A special kind of block party took over U Street in Washington, D.C. on Aug. 22 as the iconic Ben's Chili Bowl celebrated its 65th anniversary.
"The way that they run their business is an inspiration to us at the Commanders," Washington's team president Jason Wright said to the restaurant's founding Ali family on stage at the party. "It encourages us to do better, to be better, to be representative of the community in the way that you have, and I want to thank you for your example and your representation of all of us."
The Commanders joined other DMV-based sports teams along with local celebrities, politicians and thousands of other residents in gathering to honor the restaurant that, over the last six decades, has become a meaningful institution and landmark. The block party was a testament to how a well-run business that sticks to community values can make a profound impact, a concept that the Commanders are constantly working towards.
The now larger-than-life Ben's Chili Bowl started off as a dream of Ben Ali over 50 years ago. He shared that dream with a woman he fell in love with named Virginia, and after getting married, they decided to take the leap and opened the restaurant on U Street. From Day 1, they served the menu items that patrons flock to today, including chili, burgers and their famous half-smokes.
Soon, the business blossomed into a space that Wright described as a "hub, a sanctuary and a brain trust." Martin Luther King Jr. had conversations with Virginia Ali during his regular visits to Ben's Chili Bowl while planning his March on Washington. In 2009, President Barack Obama ate at the restaurant. Over the decades, Ben's Chili Bowl has served millions, been damaged and repaired, witnessed protests outside its doors and moved through the many changes felt by a growing nation's capital.
Wright used the acronym R.A.C.E. to describe the spirit, influence and journey of Ben's over the last 65 years. The business has demonstrated resilience (R) in moving through civil unrest, economic downturns and a pandemic. It always shows up authentically (A) in the food it serves, the music it plays and in being "unapologetically Black." Ben's Chili Bowl's commitment (C) has been to stick with its city when other people abandoned the neighborhood. Finally, Ben's Chili Bowl has been all about excellence (E).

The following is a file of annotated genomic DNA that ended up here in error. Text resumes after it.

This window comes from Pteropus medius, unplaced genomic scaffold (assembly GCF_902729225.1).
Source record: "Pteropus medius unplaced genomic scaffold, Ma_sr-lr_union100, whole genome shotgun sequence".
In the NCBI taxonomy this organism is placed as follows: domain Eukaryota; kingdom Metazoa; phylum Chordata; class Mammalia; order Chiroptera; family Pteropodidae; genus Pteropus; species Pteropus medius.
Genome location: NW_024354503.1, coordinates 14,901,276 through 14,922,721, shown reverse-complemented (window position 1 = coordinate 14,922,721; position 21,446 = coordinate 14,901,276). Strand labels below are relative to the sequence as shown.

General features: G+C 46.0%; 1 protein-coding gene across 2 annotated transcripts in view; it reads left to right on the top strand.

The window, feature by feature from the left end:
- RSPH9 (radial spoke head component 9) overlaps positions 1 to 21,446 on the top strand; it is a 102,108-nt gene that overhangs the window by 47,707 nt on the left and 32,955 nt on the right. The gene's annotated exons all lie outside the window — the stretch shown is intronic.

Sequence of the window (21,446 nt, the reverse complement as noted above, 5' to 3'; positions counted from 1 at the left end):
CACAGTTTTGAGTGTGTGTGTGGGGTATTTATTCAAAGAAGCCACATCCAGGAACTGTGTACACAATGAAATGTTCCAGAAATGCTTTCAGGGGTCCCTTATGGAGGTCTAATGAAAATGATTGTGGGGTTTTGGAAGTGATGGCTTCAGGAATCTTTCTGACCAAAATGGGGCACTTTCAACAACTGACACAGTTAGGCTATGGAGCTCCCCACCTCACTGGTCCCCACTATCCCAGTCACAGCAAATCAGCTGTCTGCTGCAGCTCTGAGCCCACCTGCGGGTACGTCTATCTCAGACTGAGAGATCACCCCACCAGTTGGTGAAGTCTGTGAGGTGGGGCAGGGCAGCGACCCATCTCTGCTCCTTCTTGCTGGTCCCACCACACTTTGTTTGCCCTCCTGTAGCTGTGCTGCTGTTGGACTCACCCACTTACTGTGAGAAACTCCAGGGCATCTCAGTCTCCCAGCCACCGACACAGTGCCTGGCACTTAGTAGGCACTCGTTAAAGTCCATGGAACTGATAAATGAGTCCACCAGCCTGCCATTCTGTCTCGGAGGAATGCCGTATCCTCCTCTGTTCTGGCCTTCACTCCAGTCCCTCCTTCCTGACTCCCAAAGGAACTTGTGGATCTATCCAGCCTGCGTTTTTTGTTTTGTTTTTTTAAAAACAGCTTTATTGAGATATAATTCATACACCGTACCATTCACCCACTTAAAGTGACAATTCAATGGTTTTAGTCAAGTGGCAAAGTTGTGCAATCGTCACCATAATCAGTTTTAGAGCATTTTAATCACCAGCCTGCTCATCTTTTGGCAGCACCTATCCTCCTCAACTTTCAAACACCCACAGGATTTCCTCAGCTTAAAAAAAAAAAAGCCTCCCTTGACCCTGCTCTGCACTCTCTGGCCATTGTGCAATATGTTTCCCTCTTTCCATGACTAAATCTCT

"It's really good food," Wright said with a smile. "There's a reason people started coming here in the first place."
No matter the situation, Ben's Chili Bowl has stood as a constant and a must-go-to place for those who flow through D.C. Washington Legend Doug Williams remembers hearing about Ben's not long after moving to the DMV area in 1986. Then, when he first ate there, and now over 30 years on celebrating its birthday, Williams emphasized that the restaurant is focused, above all, on the community it serves.
"When I first got here as a Redskins and transitioned into a Commander, it was about community, and that's what Ben's has always been about," Williams said at the party on Tuesday. "They [patrons] don't come here just for the food, they come here because they know this is the place to be."
The way the community turned up for Ben's Chili Bowl on Tuesday showed just how much it has appreciated the restaurant's long-standing and intentional presence. As a birthday gift, the Commanders gave the Ali family a signed Doug Williams jersey and a custom-made helmet by artist Cierra Lynn that incorporated design elements such as Ben's menu items, musical notes (to represent Go-go music), the Commanders logo and the D.C. flag.
From the food to the business, Ben's Chili Bowl has set a standard that all those who call the DMV home can look to and learn from.
"There's a scripture that says, 'run the race with perseverance set before you,' and that inspired me as I thought about what [Ben's had] done over 65 years," Wright said.